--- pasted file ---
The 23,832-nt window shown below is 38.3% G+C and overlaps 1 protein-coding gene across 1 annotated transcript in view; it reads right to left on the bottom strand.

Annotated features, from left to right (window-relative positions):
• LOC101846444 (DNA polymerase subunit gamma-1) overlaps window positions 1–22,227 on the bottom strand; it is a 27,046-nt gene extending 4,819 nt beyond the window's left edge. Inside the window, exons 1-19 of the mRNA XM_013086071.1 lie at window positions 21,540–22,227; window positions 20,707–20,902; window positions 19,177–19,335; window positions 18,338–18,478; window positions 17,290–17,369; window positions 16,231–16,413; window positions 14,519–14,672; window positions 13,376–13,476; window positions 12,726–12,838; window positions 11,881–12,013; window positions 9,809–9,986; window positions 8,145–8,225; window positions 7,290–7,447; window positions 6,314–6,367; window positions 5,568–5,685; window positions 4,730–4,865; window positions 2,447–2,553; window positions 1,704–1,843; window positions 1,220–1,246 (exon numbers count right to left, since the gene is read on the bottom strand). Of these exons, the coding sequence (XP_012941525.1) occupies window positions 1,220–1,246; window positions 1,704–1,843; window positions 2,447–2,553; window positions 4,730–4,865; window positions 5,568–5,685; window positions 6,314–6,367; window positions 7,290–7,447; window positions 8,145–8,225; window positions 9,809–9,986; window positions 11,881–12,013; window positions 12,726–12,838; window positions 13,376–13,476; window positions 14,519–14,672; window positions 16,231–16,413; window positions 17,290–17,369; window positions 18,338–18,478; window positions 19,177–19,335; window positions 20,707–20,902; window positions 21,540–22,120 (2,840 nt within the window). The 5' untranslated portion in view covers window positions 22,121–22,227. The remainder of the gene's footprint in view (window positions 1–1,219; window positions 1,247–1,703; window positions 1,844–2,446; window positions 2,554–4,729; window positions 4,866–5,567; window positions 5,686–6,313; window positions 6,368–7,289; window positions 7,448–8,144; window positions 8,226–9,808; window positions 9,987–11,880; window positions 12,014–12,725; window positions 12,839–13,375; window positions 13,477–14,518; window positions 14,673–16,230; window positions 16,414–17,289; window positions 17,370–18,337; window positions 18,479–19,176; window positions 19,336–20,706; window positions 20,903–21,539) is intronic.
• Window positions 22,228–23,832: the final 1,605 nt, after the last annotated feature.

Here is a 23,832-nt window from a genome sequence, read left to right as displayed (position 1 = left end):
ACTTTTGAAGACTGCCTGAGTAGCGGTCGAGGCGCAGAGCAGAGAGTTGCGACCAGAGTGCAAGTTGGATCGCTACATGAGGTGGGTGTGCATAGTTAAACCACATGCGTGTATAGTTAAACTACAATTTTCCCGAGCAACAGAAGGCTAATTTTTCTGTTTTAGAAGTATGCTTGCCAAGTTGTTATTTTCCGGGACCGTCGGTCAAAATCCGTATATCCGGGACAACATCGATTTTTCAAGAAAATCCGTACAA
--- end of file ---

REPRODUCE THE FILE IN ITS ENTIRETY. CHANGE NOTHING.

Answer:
The 23,832-nt window shown below is 38.3% G+C and overlaps 1 protein-coding gene across 1 annotated transcript in view; it reads right to left on the bottom strand.

Annotated features, from left to right (window-relative positions):
• LOC101846444 (DNA polymerase subunit gamma-1) overlaps window positions 1–22,227 on the bottom strand; it is a 27,046-nt gene extending 4,819 nt beyond the window's left edge. Inside the window, exons 1-19 of the mRNA XM_013086071.1 lie at window positions 21,540–22,227; window positions 20,707–20,902; window positions 19,177–19,335; window positions 18,338–18,478; window positions 17,290–17,369; window positions 16,231–16,413; window positions 14,519–14,672; window positions 13,376–13,476; window positions 12,726–12,838; window positions 11,881–12,013; window positions 9,809–9,986; window positions 8,145–8,225; window positions 7,290–7,447; window positions 6,314–6,367; window positions 5,568–5,685; window positions 4,730–4,865; window positions 2,447–2,553; window positions 1,704–1,843; window positions 1,220–1,246 (exon numbers count right to left, since the gene is read on the bottom strand). Of these exons, the coding sequence (XP_012941525.1) occupies window positions 1,220–1,246; window positions 1,704–1,843; window positions 2,447–2,553; window positions 4,730–4,865; window positions 5,568–5,685; window positions 6,314–6,367; window positions 7,290–7,447; window positions 8,145–8,225; window positions 9,809–9,986; window positions 11,881–12,013; window positions 12,726–12,838; window positions 13,376–13,476; window positions 14,519–14,672; window positions 16,231–16,413; window positions 17,290–17,369; window positions 18,338–18,478; window positions 19,177–19,335; window positions 20,707–20,902; window positions 21,540–22,120 (2,840 nt within the window). The 5' untranslated portion in view covers window positions 22,121–22,227. The remainder of the gene's footprint in view (window positions 1–1,219; window positions 1,247–1,703; window positions 1,844–2,446; window positions 2,554–4,729; window positions 4,866–5,567; window positions 5,686–6,313; window positions 6,368–7,289; window positions 7,448–8,144; window positions 8,226–9,808; window positions 9,987–11,880; window positions 12,014–12,725; window positions 12,839–13,375; window positions 13,477–14,518; window positions 14,673–16,230; window positions 16,414–17,289; window positions 17,370–18,337; window positions 18,479–19,176; window positions 19,336–20,706; window positions 20,903–21,539) is intronic.
• Window positions 22,228–23,832: the final 1,605 nt, after the last annotated feature.

Here is a 23,832-nt window from a genome sequence, read left to right as displayed (position 1 = left end):
ACTTTTGAAGACTGCCTGAGTAGCGGTCGAGGCGCAGAGCAGAGAGTTGCGACCAGAGTGCAAGTTGGATCGCTACATGAGGTGGGTGTGCATAGTTAAACCACATGCGTGTATAGTTAAACTACAATTTTCCCGAGCAACAGAAGGCTAATTTTTCTGTTTTAGAAGTATGCTTGCCAAGTTGTTATTTTCCGGGACCGTCGGTCAAAATCCGTATATCCGGGACAACATCGATTTTTCAAGAAAATCCGTACAA